Wednesday, August 22, 2007


The answer to the question "how strong should an airplane be" is determined largely by the use to which the airplane will be subjected. This is a difficult problem, because the maximum possible loads are much too high for use in efficient design. It is true that any pilot can make a very hard landing or an extremely sharp pullup from a dive, which would result in abnormal loads.

However, such extremely abnormal loads must be dismissed somewhat if airplanes are built that will take off quickly, land slowly, and carry a worthwhile payload. The problem of load factors in airplane design then reduces to that of determining the highest load factors that can be expected in normal operation under various operational situations. These load factors are called "limit load factors." For reasons of safety, it is required that the airplane be designed to withstand these load factors without any structural damage. Although the Code of Federal Regulations requires that the airplane structure be capable of supporting one and one-half times these limit load factors without failure, it is accepted that parts of the airplane may bend or twist under these loads and that some structural damage may occur.

This 1.5 value is called the "factor of safety" and provides, to some extent, for loads higher than those expected under normal and reasonable operation. However, this strength reserve is not something which pilots should willfully abuse; rather it is there for their protection when they encounter unexpected conditions.

The above considerations apply to all loading conditions, whether they be due to gusts, maneuvers, or landings. The gust load factor requirements now in effect are substantially the same as those that have been in existence for years. Hundreds of thousands of operational hours have proven them adequate for safety. Since the pilot has little control over gust load factors (except to reduce the airplane's speed when rough air is encountered), the gust loading requirements are substantially the same for most general aviation type airplanes regardless of their operational use. Generally, the gust load factors control the design of airplanes that are intended for strictly non-acrobatic usage.

An entirely different situation exists in airplane design with maneuvering load factors. It is necessary to discuss this matter separately with respect to: (1) Airplanes which are designed in accordance with the Category System (i.e., Normal, Utility, Acrobatic); and (2) Airplanes of older design which were built to requirements which did not provide for operational categories.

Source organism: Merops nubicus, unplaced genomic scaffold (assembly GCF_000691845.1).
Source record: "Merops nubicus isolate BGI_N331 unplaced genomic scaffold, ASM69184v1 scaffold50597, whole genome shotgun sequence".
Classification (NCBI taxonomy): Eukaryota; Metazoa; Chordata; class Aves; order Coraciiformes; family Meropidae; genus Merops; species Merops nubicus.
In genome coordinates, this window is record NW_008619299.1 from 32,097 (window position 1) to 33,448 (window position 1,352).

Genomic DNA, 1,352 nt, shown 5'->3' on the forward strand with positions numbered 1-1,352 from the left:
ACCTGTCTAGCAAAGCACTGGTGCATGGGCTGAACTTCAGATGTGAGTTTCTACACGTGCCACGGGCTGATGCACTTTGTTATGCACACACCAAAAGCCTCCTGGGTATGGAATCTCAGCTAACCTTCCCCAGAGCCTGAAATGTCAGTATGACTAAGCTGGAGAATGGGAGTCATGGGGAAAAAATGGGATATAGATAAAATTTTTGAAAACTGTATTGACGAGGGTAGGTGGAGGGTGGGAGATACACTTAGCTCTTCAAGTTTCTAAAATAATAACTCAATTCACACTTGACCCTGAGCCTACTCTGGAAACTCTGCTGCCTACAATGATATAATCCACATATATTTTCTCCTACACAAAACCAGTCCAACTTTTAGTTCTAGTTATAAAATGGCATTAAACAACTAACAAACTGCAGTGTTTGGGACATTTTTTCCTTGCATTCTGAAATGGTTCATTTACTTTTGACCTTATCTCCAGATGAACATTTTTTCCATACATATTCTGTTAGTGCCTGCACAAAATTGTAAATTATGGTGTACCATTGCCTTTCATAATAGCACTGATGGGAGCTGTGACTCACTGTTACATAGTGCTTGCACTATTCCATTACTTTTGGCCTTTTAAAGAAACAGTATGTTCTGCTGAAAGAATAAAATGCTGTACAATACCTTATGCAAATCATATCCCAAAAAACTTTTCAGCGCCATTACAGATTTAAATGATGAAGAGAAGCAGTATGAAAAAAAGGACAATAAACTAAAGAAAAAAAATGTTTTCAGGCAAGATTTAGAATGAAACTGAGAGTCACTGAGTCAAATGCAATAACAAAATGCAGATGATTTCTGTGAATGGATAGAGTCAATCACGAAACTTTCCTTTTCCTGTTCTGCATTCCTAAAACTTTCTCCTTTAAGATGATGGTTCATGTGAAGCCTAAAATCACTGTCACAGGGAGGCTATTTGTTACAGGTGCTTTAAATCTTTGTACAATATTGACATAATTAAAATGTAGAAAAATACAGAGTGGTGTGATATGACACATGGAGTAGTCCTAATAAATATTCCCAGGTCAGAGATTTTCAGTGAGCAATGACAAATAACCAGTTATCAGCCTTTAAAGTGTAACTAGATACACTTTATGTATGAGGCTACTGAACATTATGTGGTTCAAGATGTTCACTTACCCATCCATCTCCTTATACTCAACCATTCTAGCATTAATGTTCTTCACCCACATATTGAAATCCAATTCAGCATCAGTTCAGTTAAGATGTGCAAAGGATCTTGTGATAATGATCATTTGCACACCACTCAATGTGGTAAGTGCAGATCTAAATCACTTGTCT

A placard in the cockpit, which states the operational category (or categories) in which the airplane is certificate, readily identifies airplanes designed under the Category System. The maximum safe load factors (limit load factors) specified for airplanes in the various categories are as follows:

Normal1 3.8 to –1.52
Utility (mild acrobatics, including spins) 4.4 to –1.76
Acrobatic 6.0 to –3.0

For airplanes with gross weight of more than 4,000 pounds, the limit load factor is reduced. To the limit loads given above, a safety factor of 50 percent is added. There is an upward graduation in load factor with the increasing severity of maneuvers. The Category System provides for obtaining the maximum utility of an airplane. If normal operation alone is intended, the required load factor (and consequently the weight of the airplane) is less than if the airplane is to be employed in training or acrobatic maneuvers as they result in higher maneuvering loads.

Airplanes that do not have the category placard are designs that were constructed under earlier engineering requirements in which no operational restrictions were specifically given to the pilots. For airplanes of this type (up to weights of about 4,000 pounds) the required strength is comparable to present-day utility category airplanes, and the same types of operation are permissible. For airplanes of this type over 4,000 pounds, the load factors decrease with weight so that these airplanes should be regarded as being comparable to the normal category airplanes designed under the Category System, and they should be operated accordingly.

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